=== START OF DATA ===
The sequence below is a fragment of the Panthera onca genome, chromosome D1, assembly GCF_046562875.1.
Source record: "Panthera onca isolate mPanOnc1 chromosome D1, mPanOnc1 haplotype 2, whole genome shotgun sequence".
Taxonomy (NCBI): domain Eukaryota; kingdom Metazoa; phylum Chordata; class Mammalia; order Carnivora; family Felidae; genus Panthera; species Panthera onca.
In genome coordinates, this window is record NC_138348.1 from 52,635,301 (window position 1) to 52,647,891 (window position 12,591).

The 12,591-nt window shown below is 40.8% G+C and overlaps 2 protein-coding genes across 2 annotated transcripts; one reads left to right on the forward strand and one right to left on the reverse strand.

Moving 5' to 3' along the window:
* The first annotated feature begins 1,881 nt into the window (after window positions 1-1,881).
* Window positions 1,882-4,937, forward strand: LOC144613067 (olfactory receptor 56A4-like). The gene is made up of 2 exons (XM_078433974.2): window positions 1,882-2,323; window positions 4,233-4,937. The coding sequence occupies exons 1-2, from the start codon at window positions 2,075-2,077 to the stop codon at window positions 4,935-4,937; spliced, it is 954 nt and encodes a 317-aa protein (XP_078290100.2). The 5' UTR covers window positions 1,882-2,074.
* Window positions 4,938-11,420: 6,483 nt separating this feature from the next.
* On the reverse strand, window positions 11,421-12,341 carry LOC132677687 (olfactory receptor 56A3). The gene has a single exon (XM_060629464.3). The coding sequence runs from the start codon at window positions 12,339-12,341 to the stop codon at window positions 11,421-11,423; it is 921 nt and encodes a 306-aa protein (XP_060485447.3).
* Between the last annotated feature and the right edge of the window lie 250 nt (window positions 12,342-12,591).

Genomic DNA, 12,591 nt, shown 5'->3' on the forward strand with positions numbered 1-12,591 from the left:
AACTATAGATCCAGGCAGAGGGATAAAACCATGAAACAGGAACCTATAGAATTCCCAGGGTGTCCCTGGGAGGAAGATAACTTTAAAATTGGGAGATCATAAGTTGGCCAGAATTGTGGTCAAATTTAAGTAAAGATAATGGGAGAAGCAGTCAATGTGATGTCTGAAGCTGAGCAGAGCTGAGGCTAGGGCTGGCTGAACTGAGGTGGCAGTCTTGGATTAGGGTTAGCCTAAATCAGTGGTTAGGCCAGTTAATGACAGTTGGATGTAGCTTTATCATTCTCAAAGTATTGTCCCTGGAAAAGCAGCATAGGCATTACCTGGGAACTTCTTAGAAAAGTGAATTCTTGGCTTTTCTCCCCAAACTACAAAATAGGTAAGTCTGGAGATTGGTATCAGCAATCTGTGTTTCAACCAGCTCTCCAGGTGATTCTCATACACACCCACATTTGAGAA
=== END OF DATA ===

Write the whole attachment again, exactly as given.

The sequence below is a fragment of the Panthera onca genome, chromosome D1, assembly GCF_046562875.1.
Source record: "Panthera onca isolate mPanOnc1 chromosome D1, mPanOnc1 haplotype 2, whole genome shotgun sequence".
Taxonomy (NCBI): domain Eukaryota; kingdom Metazoa; phylum Chordata; class Mammalia; order Carnivora; family Felidae; genus Panthera; species Panthera onca.
In genome coordinates, this window is record NC_138348.1 from 52,635,301 (window position 1) to 52,647,891 (window position 12,591).

The 12,591-nt window shown below is 40.8% G+C and overlaps 2 protein-coding genes across 2 annotated transcripts; one reads left to right on the forward strand and one right to left on the reverse strand.

Moving 5' to 3' along the window:
* The first annotated feature begins 1,881 nt into the window (after window positions 1-1,881).
* Window positions 1,882-4,937, forward strand: LOC144613067 (olfactory receptor 56A4-like). The gene is made up of 2 exons (XM_078433974.2): window positions 1,882-2,323; window positions 4,233-4,937. The coding sequence occupies exons 1-2, from the start codon at window positions 2,075-2,077 to the stop codon at window positions 4,935-4,937; spliced, it is 954 nt and encodes a 317-aa protein (XP_078290100.2). The 5' UTR covers window positions 1,882-2,074.
* Window positions 4,938-11,420: 6,483 nt separating this feature from the next.
* On the reverse strand, window positions 11,421-12,341 carry LOC132677687 (olfactory receptor 56A3). The gene has a single exon (XM_060629464.3). The coding sequence runs from the start codon at window positions 12,339-12,341 to the stop codon at window positions 11,421-11,423; it is 921 nt and encodes a 306-aa protein (XP_060485447.3).
* Between the last annotated feature and the right edge of the window lie 250 nt (window positions 12,342-12,591).

Genomic DNA, 12,591 nt, shown 5'->3' on the forward strand with positions numbered 1-12,591 from the left:
AACTATAGATCCAGGCAGAGGGATAAAACCATGAAACAGGAACCTATAGAATTCCCAGGGTGTCCCTGGGAGGAAGATAACTTTAAAATTGGGAGATCATAAGTTGGCCAGAATTGTGGTCAAATTTAAGTAAAGATAATGGGAGAAGCAGTCAATGTGATGTCTGAAGCTGAGCAGAGCTGAGGCTAGGGCTGGCTGAACTGAGGTGGCAGTCTTGGATTAGGGTTAGCCTAAATCAGTGGTTAGGCCAGTTAATGACAGTTGGATGTAGCTTTATCATTCTCAAAGTATTGTCCCTGGAAAAGCAGCATAGGCATTACCTGGGAACTTCTTAGAAAAGTGAATTCTTGGCTTTTCTCCCCAAACTACAAAATAGGTAAGTCTGGAGATTGGTATCAGCAATCTGTGTTTCAACCAGCTCTCCAGGTGATTCTCATACACACCCACATTTGAGAA